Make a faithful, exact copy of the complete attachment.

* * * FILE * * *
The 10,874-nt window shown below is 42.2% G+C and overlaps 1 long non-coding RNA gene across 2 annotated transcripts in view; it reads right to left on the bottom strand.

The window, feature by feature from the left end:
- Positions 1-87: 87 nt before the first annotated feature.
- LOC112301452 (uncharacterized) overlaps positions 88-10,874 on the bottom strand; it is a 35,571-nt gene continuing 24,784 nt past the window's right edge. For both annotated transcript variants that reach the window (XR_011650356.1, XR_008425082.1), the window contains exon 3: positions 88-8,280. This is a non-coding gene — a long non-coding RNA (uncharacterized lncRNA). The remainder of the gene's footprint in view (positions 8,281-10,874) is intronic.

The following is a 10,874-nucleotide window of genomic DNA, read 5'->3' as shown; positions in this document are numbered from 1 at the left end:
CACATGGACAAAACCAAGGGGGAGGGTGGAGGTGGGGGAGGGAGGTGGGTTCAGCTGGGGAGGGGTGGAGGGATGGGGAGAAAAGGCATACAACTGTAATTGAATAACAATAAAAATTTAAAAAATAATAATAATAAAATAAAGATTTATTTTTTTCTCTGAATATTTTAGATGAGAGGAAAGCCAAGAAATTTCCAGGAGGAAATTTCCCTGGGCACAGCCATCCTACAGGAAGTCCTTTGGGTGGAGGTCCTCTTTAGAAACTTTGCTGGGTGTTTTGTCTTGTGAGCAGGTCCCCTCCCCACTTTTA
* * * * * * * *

The 10,874-nt window shown below is 42.2% G+C and overlaps 1 long non-coding RNA gene across 2 annotated transcripts in view; it reads right to left on the bottom strand.

The window, feature by feature from the left end:
- Positions 1-87: 87 nt before the first annotated feature.
- LOC112301452 (uncharacterized) overlaps positions 88-10,874 on the bottom strand; it is a 35,571-nt gene continuing 24,784 nt past the window's right edge. For both annotated transcript variants that reach the window (XR_011650356.1, XR_008425082.1), the window contains exon 3: positions 88-8,280. This is a non-coding gene — a long non-coding RNA (uncharacterized lncRNA). The remainder of the gene's footprint in view (positions 8,281-10,874) is intronic.

The following is a 10,874-nucleotide window of genomic DNA, read 5'->3' as shown; positions in this document are numbered from 1 at the left end:
CACATGGACAAAACCAAGGGGGAGGGTGGAGGTGGGGGAGGGAGGTGGGTTCAGCTGGGGAGGGGTGGAGGGATGGGGAGAAAAGGCATACAACTGTAATTGAATAACAATAAAAATTTAAAAAATAATAATAATAAAATAAAGATTTATTTTTTTCTCTGAATATTTTAGATGAGAGGAAAGCCAAGAAATTTCCAGGAGGAAATTTCCCTGGGCACAGCCATCCTACAGGAAGTCCTTTGGGTGGAGGTCCTCTTTAGAAACTTTGCTGGGTGTTTTGTCTTGTGAGCAGGTCCCCTCCCCACTTTTA